The nonparametric estimation results reveal that MSEs’ risk of dropout was high during the first two to four business operation years in Ethiopia. The analysis also confirms that there was survival differential between micro and small enterprises. Particularly, the risk of dropout reached its maximum at 4 years after establishment for micro enterprises while it was after 2 years for small enterprises. This could be due to inclination of most support programs towards small enterprises or overlooking of the importance of micro enterprises in the process of creating viable and sustainable medium and large industries from both sides—the MSE promoters and micro scale enterprise owners.

Gender, age, previous work experience, motivation, entrepreneurship training, initial size, ownership type, type of industry, and legal status (registration) were important factors in explaining the probability of MSEs’ survival in Ethiopia. The survival of MSEs was also highly influenced by business strategy features. Marketing and financial management strategies played a significant role on reducing the risk of dropout. Moreover, human capital development and use of Internet technology were also important elements to increase the probability of MSEs’ survival.

The group-based survival analysis (micro vs. small enterprises) reveals that gender, entrepreneurial training, start-up capital size, pricing and placing strategy, product and market place innovation, and external market linkage appeared to increase small enterprises’ survival rate compared to micro enterprises.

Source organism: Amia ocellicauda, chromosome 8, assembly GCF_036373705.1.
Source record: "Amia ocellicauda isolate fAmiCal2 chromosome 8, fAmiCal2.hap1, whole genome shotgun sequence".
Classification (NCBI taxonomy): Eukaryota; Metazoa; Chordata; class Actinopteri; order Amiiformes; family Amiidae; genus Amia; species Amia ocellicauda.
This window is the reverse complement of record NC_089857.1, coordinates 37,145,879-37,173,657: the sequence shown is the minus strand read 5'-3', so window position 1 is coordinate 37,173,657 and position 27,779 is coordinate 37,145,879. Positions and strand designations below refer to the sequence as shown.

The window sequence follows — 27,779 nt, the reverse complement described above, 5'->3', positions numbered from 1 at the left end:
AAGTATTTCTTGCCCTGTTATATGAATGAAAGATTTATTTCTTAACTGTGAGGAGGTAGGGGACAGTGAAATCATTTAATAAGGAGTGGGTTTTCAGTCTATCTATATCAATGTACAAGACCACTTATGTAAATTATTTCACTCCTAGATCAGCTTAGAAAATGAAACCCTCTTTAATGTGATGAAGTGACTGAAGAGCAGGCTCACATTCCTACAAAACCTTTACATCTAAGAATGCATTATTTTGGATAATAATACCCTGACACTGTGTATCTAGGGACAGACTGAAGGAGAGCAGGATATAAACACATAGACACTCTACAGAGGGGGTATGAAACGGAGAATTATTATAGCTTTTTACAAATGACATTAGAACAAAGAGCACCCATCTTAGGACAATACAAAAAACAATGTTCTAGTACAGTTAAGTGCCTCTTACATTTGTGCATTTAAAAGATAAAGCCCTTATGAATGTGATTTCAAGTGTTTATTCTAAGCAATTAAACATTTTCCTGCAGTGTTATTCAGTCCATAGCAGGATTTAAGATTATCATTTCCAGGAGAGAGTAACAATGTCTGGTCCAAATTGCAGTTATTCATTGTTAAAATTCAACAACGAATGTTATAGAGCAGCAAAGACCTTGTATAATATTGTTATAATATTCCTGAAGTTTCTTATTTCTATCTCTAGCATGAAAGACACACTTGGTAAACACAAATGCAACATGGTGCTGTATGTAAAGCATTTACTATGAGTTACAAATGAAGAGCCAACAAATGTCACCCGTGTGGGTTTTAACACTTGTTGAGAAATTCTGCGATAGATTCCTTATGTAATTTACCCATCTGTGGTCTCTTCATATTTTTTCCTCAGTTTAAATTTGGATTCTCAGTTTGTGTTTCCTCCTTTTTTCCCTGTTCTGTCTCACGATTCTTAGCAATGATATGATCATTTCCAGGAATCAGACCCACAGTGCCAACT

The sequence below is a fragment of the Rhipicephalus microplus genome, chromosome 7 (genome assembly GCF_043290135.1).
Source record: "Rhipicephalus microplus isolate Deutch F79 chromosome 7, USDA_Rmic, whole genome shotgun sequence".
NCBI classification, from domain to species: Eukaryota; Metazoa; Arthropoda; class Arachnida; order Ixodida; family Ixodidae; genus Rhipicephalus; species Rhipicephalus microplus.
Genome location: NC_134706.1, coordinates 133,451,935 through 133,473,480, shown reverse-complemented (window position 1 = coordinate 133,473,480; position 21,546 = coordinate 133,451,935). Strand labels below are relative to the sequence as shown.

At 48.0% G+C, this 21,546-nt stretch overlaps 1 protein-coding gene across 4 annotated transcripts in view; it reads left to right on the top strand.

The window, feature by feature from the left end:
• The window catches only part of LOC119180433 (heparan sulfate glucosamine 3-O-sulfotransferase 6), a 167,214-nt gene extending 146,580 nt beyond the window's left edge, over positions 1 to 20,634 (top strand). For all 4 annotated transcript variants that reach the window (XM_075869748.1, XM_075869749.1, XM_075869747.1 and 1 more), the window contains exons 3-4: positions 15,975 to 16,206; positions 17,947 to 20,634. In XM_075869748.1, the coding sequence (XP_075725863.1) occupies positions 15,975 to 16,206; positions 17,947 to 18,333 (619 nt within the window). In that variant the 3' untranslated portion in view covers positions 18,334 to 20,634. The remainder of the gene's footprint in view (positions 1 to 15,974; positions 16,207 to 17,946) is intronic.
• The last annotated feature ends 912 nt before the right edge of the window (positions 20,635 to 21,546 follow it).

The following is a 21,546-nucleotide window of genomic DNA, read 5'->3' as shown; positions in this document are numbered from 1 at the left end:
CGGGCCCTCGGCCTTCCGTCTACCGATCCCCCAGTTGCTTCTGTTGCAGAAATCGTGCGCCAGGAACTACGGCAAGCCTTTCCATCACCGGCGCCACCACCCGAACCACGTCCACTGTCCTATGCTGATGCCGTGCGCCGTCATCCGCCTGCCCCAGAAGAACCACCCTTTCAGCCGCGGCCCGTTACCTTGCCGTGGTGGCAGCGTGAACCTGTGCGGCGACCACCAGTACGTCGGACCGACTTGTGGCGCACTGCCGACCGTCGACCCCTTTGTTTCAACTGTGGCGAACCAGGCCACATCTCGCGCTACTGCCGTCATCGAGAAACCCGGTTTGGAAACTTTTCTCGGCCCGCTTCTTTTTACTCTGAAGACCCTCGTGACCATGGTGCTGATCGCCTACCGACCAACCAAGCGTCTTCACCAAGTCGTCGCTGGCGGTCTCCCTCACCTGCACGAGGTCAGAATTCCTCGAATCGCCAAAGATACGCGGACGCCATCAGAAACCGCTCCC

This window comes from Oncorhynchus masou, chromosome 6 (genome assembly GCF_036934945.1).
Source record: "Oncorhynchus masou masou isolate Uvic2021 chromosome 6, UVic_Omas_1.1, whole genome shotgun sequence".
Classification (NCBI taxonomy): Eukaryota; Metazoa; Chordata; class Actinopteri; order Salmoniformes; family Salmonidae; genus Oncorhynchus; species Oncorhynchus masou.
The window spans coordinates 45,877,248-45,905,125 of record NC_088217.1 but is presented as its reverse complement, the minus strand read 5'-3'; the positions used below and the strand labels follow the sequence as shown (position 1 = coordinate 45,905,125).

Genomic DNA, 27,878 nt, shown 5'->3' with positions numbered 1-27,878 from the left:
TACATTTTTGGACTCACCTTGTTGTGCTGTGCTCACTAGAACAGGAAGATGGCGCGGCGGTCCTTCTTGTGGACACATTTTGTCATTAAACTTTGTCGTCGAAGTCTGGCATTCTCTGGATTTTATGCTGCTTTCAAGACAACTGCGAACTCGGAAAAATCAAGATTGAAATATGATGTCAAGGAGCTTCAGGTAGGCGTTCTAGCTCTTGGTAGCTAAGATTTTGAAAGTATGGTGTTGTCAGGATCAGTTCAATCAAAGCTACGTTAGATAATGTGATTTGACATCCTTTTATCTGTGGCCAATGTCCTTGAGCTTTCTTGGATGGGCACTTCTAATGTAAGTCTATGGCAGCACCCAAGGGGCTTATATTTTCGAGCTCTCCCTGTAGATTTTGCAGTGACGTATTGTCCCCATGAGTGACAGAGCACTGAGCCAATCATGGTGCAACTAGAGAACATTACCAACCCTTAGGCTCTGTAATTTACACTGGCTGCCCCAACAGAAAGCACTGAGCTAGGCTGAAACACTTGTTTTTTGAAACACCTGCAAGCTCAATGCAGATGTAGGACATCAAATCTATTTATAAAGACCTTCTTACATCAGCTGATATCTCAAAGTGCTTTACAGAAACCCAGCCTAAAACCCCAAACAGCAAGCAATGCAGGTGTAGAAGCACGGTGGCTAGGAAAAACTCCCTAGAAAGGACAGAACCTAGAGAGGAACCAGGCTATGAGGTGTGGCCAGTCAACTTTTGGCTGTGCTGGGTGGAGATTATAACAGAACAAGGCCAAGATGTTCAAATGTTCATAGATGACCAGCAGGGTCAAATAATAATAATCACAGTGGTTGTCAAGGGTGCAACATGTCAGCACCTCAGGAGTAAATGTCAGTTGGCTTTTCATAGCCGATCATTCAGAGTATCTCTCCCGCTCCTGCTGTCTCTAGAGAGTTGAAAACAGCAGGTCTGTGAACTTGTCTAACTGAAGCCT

Footnotes
1

Regional government offices provide a certificate for new startups upon registration, and it includes information about the initial size of the business.

 
2

Micro enterprise is define as an enterprise employing less than five workers, while small is defined as an enterprise employing more than five but less than 30 workers.

 

Declarations

Acknowledgements

The authors would like to thank Martha Melese, the anonymous reviewers, and the editor of the journal for the important suggestions. We would also like to acknowledge the comments received at the 2015 CSAE workshop held at Oxford University, the Center for the Study of African Economies. However, the authors are responsible for any error that may have found.

Responsible editor: David Lam

This paper draws from research project on Youth Self-Employment in Ethiopia: Promoting Micro and Small Enterprises (MSEs) Through Government Support Programmes carried out under the auspices of the Association of Ethiopian Microfinance Institutions (AEMFI) with the financial support from Canada’s International Development Research Centre (IDRC). The views expressed in this brief are those of the authors and do not necessarily reflect those of IDRC and AEMFI.

Competing interests

The IZA Journal of Development and Migration is committed to the IZA Guiding Principles of Research Integrity. The authors declare that they have observed these principles.

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Authors’ Affiliations

(1)
Department of Economics, Addis Ababa University, Addis Ababa, Ethiopia
(2)
Association of Ethiopian Microfinance Institutions, Addis Ababa, Ethiopia